Keeping Your Documents Readable for Years to Come
Monday, 13 July 2009
Whether you are a cube dweller sharing an electronic document with your next door neighbor or a homeowner attempting to catalogue your digital life, you will soon encounter resistance in the form of document incompatibility. What good is a byte-for-byte perfect duplicate of the original if you cannot open it in an application?
My own choice for document format is almost always Portable Document Format (PDF), but rather than just state this, I would like to consider some of the factors involved.
This is the first of a series of articles covering document formats. This article focuses specifically on the distinction between works in progress and finished product.
Two Kinds of Documents
In general, we can consider two broad categories of documents: working documents (works in progress) and archived documents. You can call these by many different names, but the fundamental distinction is still there.
These are documents that you are still writing. They share some characteristics:
- They must be retained in their original format, such as Microsoft Word.
- The formats are often very specialized. Quite often another tool can import such a document, but you usually lose something in the translation.
- You and your colleagues need to have the same editor software to view and modify the documents.
- They are often short-lived. This phase of a document’s life usually doesn’t more than a few months (though a template document might be kept for many years).
- A good backup strategy will need a short window between backups; these documents change often, so they should be backed up frequently.
- You may want to consider a document versioning strategy, so you can see how the document appeared at different stages during its life.
Here are some examples:
- Microsoft Word documents
- Visio diagrams
- Photos that you are still retouching
- Audio files that you are in the process of curating (e.g. applying ID3 tags)
These are documents that are read-only, meant to be viewed but never modified.
- They often must be rendered in very precise ways, so each viewer sees the document as intended (consider a 1040 form from the IRS)
- They may be around for a long time.
- These documents should be less tightly bound to a particular software product. PDF vs. MS Word; JPG vs. Adobe Photoshop.
- They typically have a wider audience. You may share a work-in-progress with a co-worker or two, but a finished read-only document might be read by hundreds or thousands.
- Any user should be able to read these documents, with little effort.
- Your backup strategy is probably going to be more focused on longevity and less focused on frequency. These documents are in it for the long haul.
Why not start with a simple example?
Here is a screenshot of an application I use in my day job:
Just in case you did not recognize the unmistakable visage of this small molecule, I have labeled it appropriately.
This is an application called ChemDraw from Cambridgesoft, and unless you are a chemist you have probably never heard of it. My molecule is saved as caffeine.cdx in a format that only ChemDraw knows intimately (though there are other similar chemistry tools that can import this file format).
My point is simple: if your friend sent you a copy of caffeine.cdx, how exactly would you open it?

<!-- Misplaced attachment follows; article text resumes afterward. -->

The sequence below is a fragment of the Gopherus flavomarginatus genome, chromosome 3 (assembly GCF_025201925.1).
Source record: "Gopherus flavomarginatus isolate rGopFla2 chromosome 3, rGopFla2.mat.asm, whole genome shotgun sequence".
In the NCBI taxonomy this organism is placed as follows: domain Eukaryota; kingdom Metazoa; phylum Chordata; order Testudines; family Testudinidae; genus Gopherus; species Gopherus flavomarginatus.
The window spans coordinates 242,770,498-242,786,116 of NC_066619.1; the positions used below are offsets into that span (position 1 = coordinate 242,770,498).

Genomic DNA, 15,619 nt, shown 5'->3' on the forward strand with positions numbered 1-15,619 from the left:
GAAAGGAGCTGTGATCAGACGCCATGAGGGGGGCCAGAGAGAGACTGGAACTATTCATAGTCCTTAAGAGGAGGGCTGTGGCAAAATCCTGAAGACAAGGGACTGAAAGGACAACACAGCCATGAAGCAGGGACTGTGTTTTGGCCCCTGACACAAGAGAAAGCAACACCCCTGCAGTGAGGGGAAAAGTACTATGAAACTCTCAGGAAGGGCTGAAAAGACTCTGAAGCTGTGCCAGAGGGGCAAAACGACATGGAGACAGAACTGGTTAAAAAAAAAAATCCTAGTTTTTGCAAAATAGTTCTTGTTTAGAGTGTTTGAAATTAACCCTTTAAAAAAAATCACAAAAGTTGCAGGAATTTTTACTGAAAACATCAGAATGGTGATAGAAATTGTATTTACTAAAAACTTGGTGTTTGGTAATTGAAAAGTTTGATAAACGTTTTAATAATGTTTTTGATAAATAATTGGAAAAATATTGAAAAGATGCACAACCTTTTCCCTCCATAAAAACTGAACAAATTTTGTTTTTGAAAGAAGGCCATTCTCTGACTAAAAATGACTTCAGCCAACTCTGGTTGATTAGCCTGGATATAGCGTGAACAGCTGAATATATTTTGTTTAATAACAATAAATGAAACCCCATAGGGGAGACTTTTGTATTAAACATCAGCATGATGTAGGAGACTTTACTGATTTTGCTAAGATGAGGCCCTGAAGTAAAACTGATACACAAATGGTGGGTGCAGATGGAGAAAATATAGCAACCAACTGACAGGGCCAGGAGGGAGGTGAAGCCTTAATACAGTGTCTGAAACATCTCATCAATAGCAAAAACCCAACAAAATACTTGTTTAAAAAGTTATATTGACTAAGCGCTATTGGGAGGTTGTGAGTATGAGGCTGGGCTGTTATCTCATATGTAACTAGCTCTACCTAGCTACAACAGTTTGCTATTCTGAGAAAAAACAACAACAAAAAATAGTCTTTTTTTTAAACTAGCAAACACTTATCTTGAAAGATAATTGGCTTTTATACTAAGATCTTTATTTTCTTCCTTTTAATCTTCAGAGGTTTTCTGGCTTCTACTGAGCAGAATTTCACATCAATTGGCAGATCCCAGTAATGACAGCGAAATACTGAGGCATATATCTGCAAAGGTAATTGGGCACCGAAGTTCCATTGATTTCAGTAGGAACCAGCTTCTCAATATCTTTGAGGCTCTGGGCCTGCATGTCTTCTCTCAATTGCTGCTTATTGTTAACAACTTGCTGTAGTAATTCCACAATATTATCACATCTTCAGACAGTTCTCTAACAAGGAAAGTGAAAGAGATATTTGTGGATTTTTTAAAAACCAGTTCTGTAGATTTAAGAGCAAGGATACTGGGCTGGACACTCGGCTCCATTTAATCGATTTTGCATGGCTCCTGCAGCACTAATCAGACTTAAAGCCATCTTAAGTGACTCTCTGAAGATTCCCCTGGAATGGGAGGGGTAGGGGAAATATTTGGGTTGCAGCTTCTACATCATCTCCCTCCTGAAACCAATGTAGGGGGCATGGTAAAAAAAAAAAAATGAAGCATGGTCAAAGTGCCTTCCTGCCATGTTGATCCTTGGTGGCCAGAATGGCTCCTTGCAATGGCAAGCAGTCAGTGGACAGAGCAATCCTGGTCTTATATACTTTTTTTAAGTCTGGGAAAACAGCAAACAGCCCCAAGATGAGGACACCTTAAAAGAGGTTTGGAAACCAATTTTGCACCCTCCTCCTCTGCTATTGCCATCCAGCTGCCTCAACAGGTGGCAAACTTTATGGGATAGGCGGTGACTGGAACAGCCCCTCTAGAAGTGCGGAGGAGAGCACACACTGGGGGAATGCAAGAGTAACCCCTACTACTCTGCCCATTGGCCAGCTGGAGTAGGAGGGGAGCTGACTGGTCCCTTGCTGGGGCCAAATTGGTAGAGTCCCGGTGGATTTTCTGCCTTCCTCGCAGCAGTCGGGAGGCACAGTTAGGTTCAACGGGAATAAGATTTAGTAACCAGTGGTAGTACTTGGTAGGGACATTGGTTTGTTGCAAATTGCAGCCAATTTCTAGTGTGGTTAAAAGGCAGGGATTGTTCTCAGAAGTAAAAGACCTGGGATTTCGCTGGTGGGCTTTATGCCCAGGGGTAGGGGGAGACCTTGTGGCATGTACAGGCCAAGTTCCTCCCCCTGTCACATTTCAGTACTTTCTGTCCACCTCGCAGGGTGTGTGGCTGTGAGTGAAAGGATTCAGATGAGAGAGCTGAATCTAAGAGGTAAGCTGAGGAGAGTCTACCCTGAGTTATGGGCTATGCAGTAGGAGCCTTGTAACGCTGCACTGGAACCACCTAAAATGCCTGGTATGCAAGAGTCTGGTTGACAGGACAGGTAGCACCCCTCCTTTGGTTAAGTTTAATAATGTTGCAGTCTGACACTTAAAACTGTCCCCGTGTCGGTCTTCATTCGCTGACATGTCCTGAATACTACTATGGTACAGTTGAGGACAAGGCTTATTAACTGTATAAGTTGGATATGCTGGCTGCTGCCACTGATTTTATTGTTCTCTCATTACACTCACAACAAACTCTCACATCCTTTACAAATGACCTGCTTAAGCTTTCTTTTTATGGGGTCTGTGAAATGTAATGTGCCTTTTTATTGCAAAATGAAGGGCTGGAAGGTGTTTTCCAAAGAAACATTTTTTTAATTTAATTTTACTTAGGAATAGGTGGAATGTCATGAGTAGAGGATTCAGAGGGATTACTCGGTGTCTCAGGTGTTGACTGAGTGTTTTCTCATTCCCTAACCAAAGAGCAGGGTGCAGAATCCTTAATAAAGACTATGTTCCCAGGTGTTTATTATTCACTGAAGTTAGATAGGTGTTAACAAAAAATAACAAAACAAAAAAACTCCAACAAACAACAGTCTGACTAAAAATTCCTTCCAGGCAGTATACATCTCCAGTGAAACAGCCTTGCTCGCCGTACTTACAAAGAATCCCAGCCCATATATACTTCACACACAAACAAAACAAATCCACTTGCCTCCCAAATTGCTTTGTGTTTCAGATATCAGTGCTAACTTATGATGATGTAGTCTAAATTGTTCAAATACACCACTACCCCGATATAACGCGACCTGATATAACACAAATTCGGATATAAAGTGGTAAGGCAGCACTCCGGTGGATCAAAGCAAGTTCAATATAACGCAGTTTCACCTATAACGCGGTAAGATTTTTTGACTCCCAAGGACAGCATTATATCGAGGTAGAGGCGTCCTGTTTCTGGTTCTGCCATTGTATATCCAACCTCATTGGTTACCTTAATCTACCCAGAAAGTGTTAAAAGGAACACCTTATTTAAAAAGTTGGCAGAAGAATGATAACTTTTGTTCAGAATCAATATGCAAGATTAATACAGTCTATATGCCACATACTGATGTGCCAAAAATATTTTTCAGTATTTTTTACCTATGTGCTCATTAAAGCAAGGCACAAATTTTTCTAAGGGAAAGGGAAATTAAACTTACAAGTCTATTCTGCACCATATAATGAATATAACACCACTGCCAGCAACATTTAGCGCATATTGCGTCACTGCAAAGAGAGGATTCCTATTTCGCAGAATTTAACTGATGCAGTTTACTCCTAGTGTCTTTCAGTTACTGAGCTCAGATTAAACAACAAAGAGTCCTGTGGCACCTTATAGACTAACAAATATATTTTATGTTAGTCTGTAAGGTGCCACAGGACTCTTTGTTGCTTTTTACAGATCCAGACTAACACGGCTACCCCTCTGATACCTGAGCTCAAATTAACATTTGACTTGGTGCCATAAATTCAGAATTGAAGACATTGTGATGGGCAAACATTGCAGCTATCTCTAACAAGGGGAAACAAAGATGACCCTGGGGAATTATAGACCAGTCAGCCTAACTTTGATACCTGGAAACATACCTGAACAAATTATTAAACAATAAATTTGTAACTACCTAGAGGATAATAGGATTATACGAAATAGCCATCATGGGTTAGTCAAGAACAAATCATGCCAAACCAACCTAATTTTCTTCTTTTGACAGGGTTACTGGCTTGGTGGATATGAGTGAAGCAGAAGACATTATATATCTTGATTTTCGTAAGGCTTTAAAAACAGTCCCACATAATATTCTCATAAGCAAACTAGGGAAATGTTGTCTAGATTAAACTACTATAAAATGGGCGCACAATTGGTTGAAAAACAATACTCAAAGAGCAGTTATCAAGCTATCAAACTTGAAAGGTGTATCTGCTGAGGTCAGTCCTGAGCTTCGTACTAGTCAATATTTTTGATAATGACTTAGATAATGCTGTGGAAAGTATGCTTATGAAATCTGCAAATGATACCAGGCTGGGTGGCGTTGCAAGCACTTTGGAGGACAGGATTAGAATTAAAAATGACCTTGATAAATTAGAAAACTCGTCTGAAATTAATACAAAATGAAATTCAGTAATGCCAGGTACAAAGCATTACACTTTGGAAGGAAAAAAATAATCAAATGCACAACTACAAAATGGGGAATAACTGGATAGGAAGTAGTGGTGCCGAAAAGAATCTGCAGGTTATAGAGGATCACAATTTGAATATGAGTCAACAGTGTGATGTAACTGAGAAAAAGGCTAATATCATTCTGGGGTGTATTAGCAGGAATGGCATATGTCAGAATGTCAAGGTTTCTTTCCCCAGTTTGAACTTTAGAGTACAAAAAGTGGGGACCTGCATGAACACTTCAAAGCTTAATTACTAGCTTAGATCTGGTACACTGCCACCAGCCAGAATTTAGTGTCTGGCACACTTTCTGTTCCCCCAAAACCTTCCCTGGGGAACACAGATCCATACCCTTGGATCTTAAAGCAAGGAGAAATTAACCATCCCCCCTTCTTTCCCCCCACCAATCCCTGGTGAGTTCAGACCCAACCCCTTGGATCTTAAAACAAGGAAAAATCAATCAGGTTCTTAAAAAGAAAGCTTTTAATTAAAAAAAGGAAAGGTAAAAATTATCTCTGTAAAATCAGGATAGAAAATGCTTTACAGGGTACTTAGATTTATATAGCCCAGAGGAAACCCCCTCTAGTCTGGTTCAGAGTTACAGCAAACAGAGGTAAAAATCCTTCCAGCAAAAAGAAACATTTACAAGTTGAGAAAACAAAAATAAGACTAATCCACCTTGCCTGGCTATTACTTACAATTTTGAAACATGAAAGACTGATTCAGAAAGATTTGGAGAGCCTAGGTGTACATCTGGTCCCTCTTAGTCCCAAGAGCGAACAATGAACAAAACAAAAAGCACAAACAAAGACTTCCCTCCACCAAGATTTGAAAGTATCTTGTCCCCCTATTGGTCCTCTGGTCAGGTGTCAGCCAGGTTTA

In contrast, here is a more accessible rendition of the same molecule in PDF format. Try it out; you should be able to view the molecule, and zoom in on details.
What if you had to show someone this document five years down the road? Do you want to have to chase down a possibly obsolete version of a very expensive application that might not even run on your operating system?
Some time back I was sifting through some files on an old server at work that apparently had been written by me. Fifteen years ago I was attending night classes and writing many of my English assignments on a VAX running VMS at work (over my lunch break!). I was using some anemic version of WordPerfect that had been ported to VMS. This arrangement saw me safely through college, but was not conducive to long term document storage.
Do you have any idea what VMS directory structures look like? Maybe, and maybe not. Are these files compatible with the contemporary DOS versions of WordPerfect? Maybe.
Could I open these files on a Windows Vista machine in 2009 using Microsoft Word? With luck. What about using Pages from Apple iWork on my Mac running OS X? Doubtful.
Not only do we need to be concerned with special applications that only a select few (with expensive licenses) have, but we also need to consider that the file format might be obsolete beyond hope.
For an exaggerated example, consider the image of punched paper tape at the top of this article. I would have no clue what to do if I were given a roll of this tape.
Which do you keep?
Look at the characteristics of the document types listed above and see which one fits your document best. Quite often you will find yourself keeping both the original document and a PDF rendition. Indeed, this is what many professional document databases do.
If you can’t easily choose one, keep both. In most cases, I have found that I only need the PDF rendition for the long term and I couldn’t care less about the source document.
In the world of the paperless home, much of what we do is store digital copies of old documents for searching and possible reprinting some time in the future. Don’t make the mistake of keeping all of your documents only in their original editable format; you might just find yourself with a digital file that cannot be viewed!